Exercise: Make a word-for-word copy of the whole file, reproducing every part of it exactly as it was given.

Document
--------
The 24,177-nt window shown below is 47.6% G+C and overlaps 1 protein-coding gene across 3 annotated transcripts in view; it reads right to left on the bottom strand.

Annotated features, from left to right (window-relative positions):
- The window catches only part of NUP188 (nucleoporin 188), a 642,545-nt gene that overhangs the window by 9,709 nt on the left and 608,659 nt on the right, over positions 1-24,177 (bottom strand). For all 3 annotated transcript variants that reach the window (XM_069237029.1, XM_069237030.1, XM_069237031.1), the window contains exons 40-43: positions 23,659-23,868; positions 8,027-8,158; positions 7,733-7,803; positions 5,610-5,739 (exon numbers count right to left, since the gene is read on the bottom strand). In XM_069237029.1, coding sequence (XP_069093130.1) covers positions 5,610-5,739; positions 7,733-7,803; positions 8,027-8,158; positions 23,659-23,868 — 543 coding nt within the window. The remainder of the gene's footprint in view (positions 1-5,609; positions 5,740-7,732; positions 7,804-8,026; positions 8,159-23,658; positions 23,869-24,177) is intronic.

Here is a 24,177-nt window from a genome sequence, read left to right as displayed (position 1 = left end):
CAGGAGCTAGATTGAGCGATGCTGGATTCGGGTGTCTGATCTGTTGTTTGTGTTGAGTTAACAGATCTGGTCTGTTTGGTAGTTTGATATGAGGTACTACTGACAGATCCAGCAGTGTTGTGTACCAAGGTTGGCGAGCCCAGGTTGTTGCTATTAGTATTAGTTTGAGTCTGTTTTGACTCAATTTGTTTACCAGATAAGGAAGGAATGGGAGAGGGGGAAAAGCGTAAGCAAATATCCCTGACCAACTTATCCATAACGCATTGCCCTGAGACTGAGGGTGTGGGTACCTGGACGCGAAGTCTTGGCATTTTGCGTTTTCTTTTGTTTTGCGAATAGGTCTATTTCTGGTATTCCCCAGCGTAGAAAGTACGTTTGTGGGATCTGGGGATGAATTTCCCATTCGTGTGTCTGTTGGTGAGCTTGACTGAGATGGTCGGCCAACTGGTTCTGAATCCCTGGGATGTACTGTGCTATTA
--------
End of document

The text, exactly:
The 24,177-nt window shown below is 47.6% G+C and overlaps 1 protein-coding gene across 3 annotated transcripts in view; it reads right to left on the bottom strand.

Annotated features, from left to right (window-relative positions):
- The window catches only part of NUP188 (nucleoporin 188), a 642,545-nt gene that overhangs the window by 9,709 nt on the left and 608,659 nt on the right, over positions 1-24,177 (bottom strand). For all 3 annotated transcript variants that reach the window (XM_069237029.1, XM_069237030.1, XM_069237031.1), the window contains exons 40-43: positions 23,659-23,868; positions 8,027-8,158; positions 7,733-7,803; positions 5,610-5,739 (exon numbers count right to left, since the gene is read on the bottom strand). In XM_069237029.1, coding sequence (XP_069093130.1) covers positions 5,610-5,739; positions 7,733-7,803; positions 8,027-8,158; positions 23,659-23,868 — 543 coding nt within the window. The remainder of the gene's footprint in view (positions 1-5,609; positions 5,740-7,732; positions 7,804-8,026; positions 8,159-23,658; positions 23,869-24,177) is intronic.

Here is a 24,177-nt window from a genome sequence, read left to right as displayed (position 1 = left end):
CAGGAGCTAGATTGAGCGATGCTGGATTCGGGTGTCTGATCTGTTGTTTGTGTTGAGTTAACAGATCTGGTCTGTTTGGTAGTTTGATATGAGGTACTACTGACAGATCCAGCAGTGTTGTGTACCAAGGTTGGCGAGCCCAGGTTGTTGCTATTAGTATTAGTTTGAGTCTGTTTTGACTCAATTTGTTTACCAGATAAGGAAGGAATGGGAGAGGGGGAAAAGCGTAAGCAAATATCCCTGACCAACTTATCCATAACGCATTGCCCTGAGACTGAGGGTGTGGGTACCTGGACGCGAAGTCTTGGCATTTTGCGTTTTCTTTTGTTTTGCGAATAGGTCTATTTCTGGTATTCCCCAGCGTAGAAAGTACGTTTGTGGGATCTGGGGATGAATTTCCCATTCGTGTGTCTGTTGGTGAGCTTGACTGAGATGGTCGGCCAACTGGTTCTGAATCCCTGGGATGTACTGTGCTATTA